A troubling element remains, though. The verse stated: "Every
place where I mention My Name," which implies that
HaKodosh Boruch Hu mentions His Name. How did the
Sages learn from this verse about an individual who learns
Torah that the Shechinah rests with him — when
he is the one mentioning the Name and not HaKodosh Boruch
Maran HaRav Chaim Volozhiner wrote (Nefesh HaChaim
4:6) that when a man learns Torah, HaKodosh Boruch Hu
pronounces simultaneously (to the extent that we can express
this idea) every word of Torah that comes out of the man's
We find in the gemora that Rebbe Evyosor and Rebbe
Yonoson were discussing the sin of the concubine of Giv'oh.
"Rebbe Evyosor met Eliyahu Hanovi; he asked him, `What is
HaKodosh Boruch Hu doing now?'
"Eliyahu said, `He's learning the matter of the concubine of
"`And what is He saying?' asked Rebbe Evyosor.
"Eliyahu answered, `He is saying: Evyosor my son says this,
Yonoson my son says that'" (Gittin 6b).
Rav Chaim concludes that at the very moment Rebbe Evyosor and
Rebbe Yonoson discussed the matter of the concubine of
Giv'oh, HaKodosh Boruch Hu also reviewed their words
in Heaven, word for word.
We saw that when one learns Torah he is mentioning the Names
of G-d, and from Rav Chaim's principle we can conclude that
at the same moment Hashem repeats the words the man is
learning. Therefore, this brings the Shechinah to rest
with him, as it is said: "Every place where I mention My
Name, I shall come to you and bless you."
The Shechinah's resting on the one learning Torah
isn't a reward for the mitzvah. Rather, it's the way to
fulfill the mitzvah of learning Torah. Success in Torah isn't
achieved the way material success is achieved. All success
comes only from Divine Providence. However, the chain of
events that brings the success involves natural means.
So we find in the gemora: "Shmuel HaKotton decreed a
fast day and it began to rain before sunrise. The people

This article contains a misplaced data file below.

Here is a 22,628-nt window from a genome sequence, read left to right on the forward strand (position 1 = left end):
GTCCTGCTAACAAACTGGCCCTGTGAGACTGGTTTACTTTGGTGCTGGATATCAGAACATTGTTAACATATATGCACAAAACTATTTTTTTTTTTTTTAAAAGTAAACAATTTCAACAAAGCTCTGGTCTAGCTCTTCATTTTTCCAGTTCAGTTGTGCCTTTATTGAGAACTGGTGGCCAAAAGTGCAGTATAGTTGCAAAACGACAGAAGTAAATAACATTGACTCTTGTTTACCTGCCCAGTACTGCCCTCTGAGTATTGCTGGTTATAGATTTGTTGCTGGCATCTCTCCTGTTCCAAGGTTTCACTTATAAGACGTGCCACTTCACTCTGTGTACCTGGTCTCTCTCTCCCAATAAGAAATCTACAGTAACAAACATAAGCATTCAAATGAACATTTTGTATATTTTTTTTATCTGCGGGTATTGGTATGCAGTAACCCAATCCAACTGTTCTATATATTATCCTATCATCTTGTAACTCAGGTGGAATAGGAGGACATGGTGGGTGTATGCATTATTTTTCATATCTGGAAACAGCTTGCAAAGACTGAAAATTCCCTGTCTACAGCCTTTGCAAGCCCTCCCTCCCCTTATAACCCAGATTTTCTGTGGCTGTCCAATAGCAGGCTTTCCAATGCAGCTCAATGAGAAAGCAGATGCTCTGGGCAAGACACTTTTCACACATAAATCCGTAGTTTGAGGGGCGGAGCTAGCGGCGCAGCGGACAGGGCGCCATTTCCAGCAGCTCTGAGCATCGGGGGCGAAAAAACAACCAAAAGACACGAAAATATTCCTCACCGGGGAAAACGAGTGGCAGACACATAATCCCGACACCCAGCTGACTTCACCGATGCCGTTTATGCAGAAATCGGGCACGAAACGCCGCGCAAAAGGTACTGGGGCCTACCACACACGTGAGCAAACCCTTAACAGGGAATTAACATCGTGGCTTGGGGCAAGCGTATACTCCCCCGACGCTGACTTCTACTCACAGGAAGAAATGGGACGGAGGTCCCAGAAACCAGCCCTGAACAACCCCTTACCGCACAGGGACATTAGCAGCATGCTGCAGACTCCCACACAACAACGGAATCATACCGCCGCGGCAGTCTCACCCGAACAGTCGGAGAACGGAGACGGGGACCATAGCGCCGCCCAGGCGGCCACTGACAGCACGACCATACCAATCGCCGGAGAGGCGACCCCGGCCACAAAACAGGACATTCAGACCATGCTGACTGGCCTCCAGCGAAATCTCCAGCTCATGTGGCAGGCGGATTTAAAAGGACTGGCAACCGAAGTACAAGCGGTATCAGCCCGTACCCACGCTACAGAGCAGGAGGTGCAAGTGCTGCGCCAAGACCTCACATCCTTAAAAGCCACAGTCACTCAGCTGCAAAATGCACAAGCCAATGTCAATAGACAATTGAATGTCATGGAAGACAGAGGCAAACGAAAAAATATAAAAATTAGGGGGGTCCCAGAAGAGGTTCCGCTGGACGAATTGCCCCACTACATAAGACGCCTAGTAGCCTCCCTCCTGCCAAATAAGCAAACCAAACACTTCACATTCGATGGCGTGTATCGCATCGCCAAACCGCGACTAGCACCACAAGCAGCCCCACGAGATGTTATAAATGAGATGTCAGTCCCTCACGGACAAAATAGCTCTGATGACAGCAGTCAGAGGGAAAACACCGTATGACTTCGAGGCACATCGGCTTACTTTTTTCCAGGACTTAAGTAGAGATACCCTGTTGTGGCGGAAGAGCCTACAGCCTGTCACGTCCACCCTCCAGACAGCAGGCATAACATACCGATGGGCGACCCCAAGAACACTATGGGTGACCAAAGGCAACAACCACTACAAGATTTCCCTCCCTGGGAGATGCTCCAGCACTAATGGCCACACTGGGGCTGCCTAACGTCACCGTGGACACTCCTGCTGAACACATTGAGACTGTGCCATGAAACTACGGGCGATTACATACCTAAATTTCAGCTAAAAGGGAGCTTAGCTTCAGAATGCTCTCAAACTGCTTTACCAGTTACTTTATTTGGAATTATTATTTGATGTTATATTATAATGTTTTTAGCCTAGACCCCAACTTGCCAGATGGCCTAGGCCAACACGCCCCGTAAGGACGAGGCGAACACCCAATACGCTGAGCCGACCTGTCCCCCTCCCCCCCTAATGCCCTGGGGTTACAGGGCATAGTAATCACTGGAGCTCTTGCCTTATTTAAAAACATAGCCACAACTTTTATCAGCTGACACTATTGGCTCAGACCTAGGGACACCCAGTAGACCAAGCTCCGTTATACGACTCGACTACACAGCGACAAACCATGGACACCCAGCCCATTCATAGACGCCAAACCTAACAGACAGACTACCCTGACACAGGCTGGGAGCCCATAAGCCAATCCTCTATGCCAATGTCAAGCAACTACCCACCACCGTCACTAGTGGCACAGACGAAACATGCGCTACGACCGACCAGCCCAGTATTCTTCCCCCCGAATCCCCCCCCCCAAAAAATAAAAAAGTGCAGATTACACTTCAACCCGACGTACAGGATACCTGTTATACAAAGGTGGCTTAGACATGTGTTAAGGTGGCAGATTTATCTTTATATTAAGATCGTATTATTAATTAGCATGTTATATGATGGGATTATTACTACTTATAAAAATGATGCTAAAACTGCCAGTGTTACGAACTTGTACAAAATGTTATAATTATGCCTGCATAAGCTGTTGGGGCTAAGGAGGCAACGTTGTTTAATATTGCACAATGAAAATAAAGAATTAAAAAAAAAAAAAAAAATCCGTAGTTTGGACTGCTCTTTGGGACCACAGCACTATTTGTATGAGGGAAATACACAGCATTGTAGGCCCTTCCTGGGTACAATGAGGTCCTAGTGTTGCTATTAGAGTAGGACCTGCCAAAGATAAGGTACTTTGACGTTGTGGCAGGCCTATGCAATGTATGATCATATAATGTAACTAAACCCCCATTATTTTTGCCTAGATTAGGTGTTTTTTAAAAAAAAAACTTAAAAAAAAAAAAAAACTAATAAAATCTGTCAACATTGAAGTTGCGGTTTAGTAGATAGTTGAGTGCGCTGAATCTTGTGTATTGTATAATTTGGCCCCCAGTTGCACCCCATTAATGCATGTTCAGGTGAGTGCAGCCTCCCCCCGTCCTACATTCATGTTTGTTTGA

thought this was proof of the praiseworthiness of the
congregation. Shmuel said to them: `I'll bring you a parable.
What is this comparable to? A servant requested a prize from
his master. The master said: Give it to him so I won't have
to listen to him anymore'" (Taanis 25b).
Sometimes HaKodosh Boruch Hu may give success to a man
because He doesn't want to hear his voice; He doesn't desire
his closeness. The good He bestows will come in a natural
means; it seems as if another power caused it and it didn't
come from Hashem's hand.
In contradistinction, Torah can never come into the world in
such a fashion. "For Hashem gives wisdom; from His mouth
[come] knowledge and discernment" (Mishlei 2:6). Our
Sages refer to this in Pirkei Ovos as "the
Shechinah rests with him." This is why bircas
HaTorah, the blessing on the Torah, concludes with the
words, "Blessed are You, Hashem, Who teaches Torah to His
people Yisroel." The blessing stresses that Hashem "teaches,"
in the present tense and not the past.
For this reason, one who learns only for the sake of argument
is not learning properly, nor does he find favor in the eyes
of his Creator. It would have been preferable that he'd never
been born, said the gemora. He's like the servant who
was rejected by his master.
This is the basis for Rav Chaim's principle that learning
Torah is in essence closeness to HaKodosh Boruch Hu.
One doesn't need to think about cleaving to Hashem while
learning. Rather, the very essence of learning is closeness
to Hashem. For He, Blessed be His Name, and His will are One
and the same (Nefesh HaChaim 4:6).
"The instruction of Your mouth is better for me than
thousands of gold and silver" (Tehillim 119:72). Rav
Chaim explains: "Dovid Hamelech was exceedingly joyous in
toiling in Torah, because every word he uttered was spoken
simultaneously by HaKodosh Boruch Hu. When he learned
Torah he cleaved to Hashem's will and His word; for He,
Blessed be His Name, His will, and His words are One and the
As we explained, Ma'amad Har Sinai is a new reality
that is renewed every day and every hour when Jews learn, and
not just an ancient historical event. "From His mouth [come]
knowledge and discernment:" we receive the Torah from His
According to this insight, we can understand beautifully and
simply the gemora which states that Torah must be
learnt with awe and fear, shaking and trembling, in the way
it was given at Mount Sinai. All the Torah we succeed in
learning is from the mouth of HaKodosh Boruch Hu. Our
learning is the "second edition" of Matan Torah, and
by necessity it must be learned in the way it was received:
with awe and fear, shaking and trembling.
The 44th yahrtzeit of HaRav Aharon Kotler, zt"l, was on 2